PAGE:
Thanks to Bradford Duplisea <email@example.com> for posting the next
LA Times Staff Writer
Sunday, March 14, 1999 (Full Page Feature Story)
In the Land of Sushi, Lab Tomato Strikes Out
Biotechnology: The Japanese government and companies face a major hurdle in
winning public acceptance of genetically engineered foods.
By SONNI EFRON, LA Times Staff Writer
TOKYO--Pity the "transgenic" tomato. It has become a marketing disaster on
both sides of the Pacific, and a cautionary tale for Japanese biotechnology.
It began life in a California laboratory as a miracle product, a tomato
bioengineered to be tasty but slow to spoil. It was the first gene-spliced
food to win approval from the U.S. Food and Drug Administration. And in
1994, when Kirin Brewery Co., Japan's top beer maker, acquired the Japanese
rights to the Flavr-Savr tomato from Calgene Inc. of Davis, Calif., it
seemed like a sure-fire winner.
Kirin quickly won approval from Japan's Health and Welfare Ministry to
market the tomato here, and set to work crossbreeding it with Japanese
species to produce the pink color, particular taste and compact growth
characteristics that consumers and farmers here prefer.
But before the tomato got near the supermarket shelves, a Japanese consumer
group that opposes genetically engineered food threatened to boycott every
Kirin product--including its beer--if the company dared to put its brave
new product on the market.
Kirin pulled the offending vegetable. In a recent interview, company
spokesmen politely avoided comment on the boycott threat, but said Kirin
will not try to market its tomato--or any other genetically modified
food--until and unless the Japanese public is prepared to accept it.
"Until we resolve the taste, color and growth issues, we can't sell it,"
explained spokesman Hirotaka Ishikawa. "In addition, we need to have the
public's understanding. Right now, people feel resistance even when they
hear the words 'genetic engineering.' "
But Kirin has by no means abandoned bioengineering. It is quietly
continuing efforts to produce a genetically superior tomato--even though
Calgene's Flavr-Savr has been a dud with U.S. shoppers. ...
Now the government is mounting a public education campaign to persuade the
Japanese public that gene-spliced foods also are unobjectionable.
Powerful anti-GMO farm lobbies, along with consumer and environmental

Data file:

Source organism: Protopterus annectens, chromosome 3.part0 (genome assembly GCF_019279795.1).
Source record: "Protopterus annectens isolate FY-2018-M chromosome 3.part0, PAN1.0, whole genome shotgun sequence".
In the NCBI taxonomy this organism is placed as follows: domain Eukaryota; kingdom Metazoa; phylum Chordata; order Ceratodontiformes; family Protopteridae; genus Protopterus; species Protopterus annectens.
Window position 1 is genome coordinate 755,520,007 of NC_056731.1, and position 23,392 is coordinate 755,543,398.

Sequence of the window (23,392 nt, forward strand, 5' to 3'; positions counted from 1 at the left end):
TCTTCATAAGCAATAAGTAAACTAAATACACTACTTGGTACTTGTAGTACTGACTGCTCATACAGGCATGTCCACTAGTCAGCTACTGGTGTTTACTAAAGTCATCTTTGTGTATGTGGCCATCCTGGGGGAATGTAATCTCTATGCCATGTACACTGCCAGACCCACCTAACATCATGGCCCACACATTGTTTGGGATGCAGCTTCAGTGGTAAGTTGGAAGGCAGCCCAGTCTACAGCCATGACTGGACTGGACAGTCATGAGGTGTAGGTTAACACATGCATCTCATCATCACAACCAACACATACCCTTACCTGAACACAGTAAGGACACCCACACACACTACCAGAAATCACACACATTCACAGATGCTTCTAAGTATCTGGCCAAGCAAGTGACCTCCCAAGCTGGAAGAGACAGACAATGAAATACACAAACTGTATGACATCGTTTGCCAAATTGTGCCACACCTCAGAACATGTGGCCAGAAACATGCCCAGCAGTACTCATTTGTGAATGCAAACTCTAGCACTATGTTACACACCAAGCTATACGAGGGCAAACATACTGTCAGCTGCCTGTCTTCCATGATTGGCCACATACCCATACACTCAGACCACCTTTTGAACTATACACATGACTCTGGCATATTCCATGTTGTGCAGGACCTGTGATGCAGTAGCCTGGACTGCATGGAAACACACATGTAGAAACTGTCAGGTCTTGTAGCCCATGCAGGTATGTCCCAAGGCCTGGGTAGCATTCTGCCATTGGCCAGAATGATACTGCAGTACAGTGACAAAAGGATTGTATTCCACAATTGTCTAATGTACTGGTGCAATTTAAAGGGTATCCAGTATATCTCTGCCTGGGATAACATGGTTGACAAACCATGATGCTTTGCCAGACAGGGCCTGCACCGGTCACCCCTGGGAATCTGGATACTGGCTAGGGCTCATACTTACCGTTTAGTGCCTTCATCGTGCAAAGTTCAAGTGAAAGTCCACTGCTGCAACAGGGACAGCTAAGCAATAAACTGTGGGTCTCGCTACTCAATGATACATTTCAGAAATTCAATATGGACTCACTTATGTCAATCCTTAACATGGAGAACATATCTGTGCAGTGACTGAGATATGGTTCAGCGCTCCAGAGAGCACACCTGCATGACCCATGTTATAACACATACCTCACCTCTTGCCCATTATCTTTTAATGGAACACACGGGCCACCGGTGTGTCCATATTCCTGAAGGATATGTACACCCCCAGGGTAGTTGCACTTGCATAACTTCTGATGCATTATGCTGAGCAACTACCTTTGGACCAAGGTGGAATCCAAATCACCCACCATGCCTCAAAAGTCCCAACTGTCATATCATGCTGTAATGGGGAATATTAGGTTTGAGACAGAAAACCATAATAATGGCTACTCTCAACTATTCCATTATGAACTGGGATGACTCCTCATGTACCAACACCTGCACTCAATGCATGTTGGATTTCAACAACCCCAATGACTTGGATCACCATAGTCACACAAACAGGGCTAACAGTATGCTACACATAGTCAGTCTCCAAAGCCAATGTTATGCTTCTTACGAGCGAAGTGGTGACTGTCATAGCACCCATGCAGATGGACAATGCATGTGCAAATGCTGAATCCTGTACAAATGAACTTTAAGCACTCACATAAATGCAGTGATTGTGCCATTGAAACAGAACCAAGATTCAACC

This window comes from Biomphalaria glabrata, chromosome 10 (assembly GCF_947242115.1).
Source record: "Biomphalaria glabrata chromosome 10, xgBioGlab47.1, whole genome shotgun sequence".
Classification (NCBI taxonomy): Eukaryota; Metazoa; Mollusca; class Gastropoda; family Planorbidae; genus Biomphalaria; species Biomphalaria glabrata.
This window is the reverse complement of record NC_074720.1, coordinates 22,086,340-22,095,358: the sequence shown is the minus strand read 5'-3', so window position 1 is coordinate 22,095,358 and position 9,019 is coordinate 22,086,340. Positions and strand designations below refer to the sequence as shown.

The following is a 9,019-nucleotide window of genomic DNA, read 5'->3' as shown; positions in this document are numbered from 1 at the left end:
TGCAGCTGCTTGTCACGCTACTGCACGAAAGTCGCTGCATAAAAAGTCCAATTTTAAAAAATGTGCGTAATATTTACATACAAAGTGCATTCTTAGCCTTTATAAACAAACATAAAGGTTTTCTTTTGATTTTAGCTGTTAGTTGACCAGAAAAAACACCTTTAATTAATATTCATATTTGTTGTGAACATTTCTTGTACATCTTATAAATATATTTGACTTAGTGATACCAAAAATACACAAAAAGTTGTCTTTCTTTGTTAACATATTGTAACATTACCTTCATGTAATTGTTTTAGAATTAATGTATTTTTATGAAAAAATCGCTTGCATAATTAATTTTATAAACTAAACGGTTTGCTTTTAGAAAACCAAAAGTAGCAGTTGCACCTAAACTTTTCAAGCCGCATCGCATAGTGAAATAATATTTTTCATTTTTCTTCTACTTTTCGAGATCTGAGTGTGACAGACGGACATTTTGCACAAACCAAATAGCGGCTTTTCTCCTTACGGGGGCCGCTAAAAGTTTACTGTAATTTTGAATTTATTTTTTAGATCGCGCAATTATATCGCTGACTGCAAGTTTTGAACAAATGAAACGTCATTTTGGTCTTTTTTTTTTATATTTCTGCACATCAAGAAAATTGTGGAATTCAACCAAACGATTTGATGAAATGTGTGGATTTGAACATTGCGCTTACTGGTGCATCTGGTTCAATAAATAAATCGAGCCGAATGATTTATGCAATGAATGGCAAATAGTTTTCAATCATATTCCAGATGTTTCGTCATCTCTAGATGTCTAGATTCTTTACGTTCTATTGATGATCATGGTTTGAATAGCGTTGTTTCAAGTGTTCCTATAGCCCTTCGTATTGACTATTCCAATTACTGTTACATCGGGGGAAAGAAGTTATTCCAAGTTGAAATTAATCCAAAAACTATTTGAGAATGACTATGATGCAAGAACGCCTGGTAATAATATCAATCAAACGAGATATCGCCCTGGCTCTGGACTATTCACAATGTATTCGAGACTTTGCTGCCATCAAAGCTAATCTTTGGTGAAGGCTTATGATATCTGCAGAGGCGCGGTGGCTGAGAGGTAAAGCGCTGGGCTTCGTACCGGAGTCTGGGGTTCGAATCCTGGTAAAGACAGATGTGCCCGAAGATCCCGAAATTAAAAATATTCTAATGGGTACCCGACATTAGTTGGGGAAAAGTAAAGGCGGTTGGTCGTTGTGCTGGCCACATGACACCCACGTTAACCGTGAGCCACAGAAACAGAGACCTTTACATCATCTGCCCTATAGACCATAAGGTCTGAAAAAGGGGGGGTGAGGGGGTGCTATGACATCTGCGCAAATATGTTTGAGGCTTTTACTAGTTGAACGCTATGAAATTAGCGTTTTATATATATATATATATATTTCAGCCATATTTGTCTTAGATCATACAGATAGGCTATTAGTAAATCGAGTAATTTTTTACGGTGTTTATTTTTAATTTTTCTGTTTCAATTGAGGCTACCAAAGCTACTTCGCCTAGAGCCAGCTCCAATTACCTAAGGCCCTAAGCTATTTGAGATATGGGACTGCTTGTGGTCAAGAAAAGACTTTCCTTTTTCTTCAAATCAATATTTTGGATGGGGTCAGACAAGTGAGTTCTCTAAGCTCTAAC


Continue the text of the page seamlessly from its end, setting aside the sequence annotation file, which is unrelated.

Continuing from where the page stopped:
groups, are pitted against some of Japan's largest agribusinesses, which
are developing such genetically modified products as rice, melons,
tomatoes, strawberries and cucumbers and would like to bring them to
A Lack of Incentive? Government officials are worried that unless the
prevailing negative attitude toward GMOs can be changed, the biotech
industry will have little incentive to pursue research and development and
Japan will fall even further behind in the vital technology.
"If private companies find that, like Kirin, they can develop a product and
pass all the legally required safety checks but then can't sell it, we're
in trouble," said Makoto Tabata, who works on promoting biotech research in
the Innovative Technology Division of the agriculture ministry. "They will
lose the motivation to invest."
PUBLICATION Agence France Presse English
DATE Thu 18 Mar 1999
SECTION/CATEGORY International News
BYLINE by Philip Pank
Consumer power rears its head to drive GM food off supermarket shelves
LONDON, March 18 (AFP) - Hostility to genetically engineered food reached a
highpoint across Europe Wednesday when leading supermarket chains bowed to
consumer pressure and decided to chase "Frankenstein food" from their
In Britain, Sainsbury's and Marks and Spencer supermarkets announced that
they would remove all genetically-modified (GM) ingredients from their
The high street giants launched a Europe-wide consortium which also grouped
the French hypermarket retailer Carrefour, Delhaize of Belgium, Migros in
Switzerland, Effelunga in Italy and the Irish group Superquinn.
The group pledged to eek out non-GM sources in farmers' fields and not to
mix these with known GM crops.
At present, genetically engineered produce is found in an estimated 60
percent of processed food.
The British government is due to clarify its policy on GM crops soon, amid
calls for a three-year moratorium on planting GM crops here. London has
recently tempered its wholehearted support for the produce.
Consumers in Britain and elsewhere have become alarmed at the potential
health hazards of eating food that has been concocted using genes from
Environmentalists fear that crops implanted with herbicide-resistant genes
will be sprayed with powerful chemicals that will decimate surrounding
plant and animal life.
They are also concerned that nature's ingenuity will create bionic bugs
capable of withstanding the chemicals used on new super crops.
"Our customers have indicated to us very clearly that they do not want
genetically-modified ingredients in their food and we are taking steps to
offer that guarantee," said a spokeswoman for Sainsbury's, Britain's second
biggest supermarket chain.
Britons are slowly waking to the benefits of eating healthy food.
The change follows a string of food scares here, including the "madcow"
panic sparked after the government admitted that consumers who ate infected
beef could contract a fatal brain-wasting disease, a deadly outbreak of
e-coli food poisoning and a spate of salmonella in eggs.
Sainsbury's environmental manager Alison Austin said that "by establishing
verified non-GM sources in the farmer's field and ensuring segregation
through the supply chain we will be GM free.
"We always wanted GM and standard crops to be separated and were extremely
disappointed when this did not happen with the US soya crop."
The supermarkets said that they would look towards Canada and Brazil for
supplies of natural soya.
Retailers complain that the giant US producers cannot guarantee that their
shipments are free of genetic engineering, because they mix beans at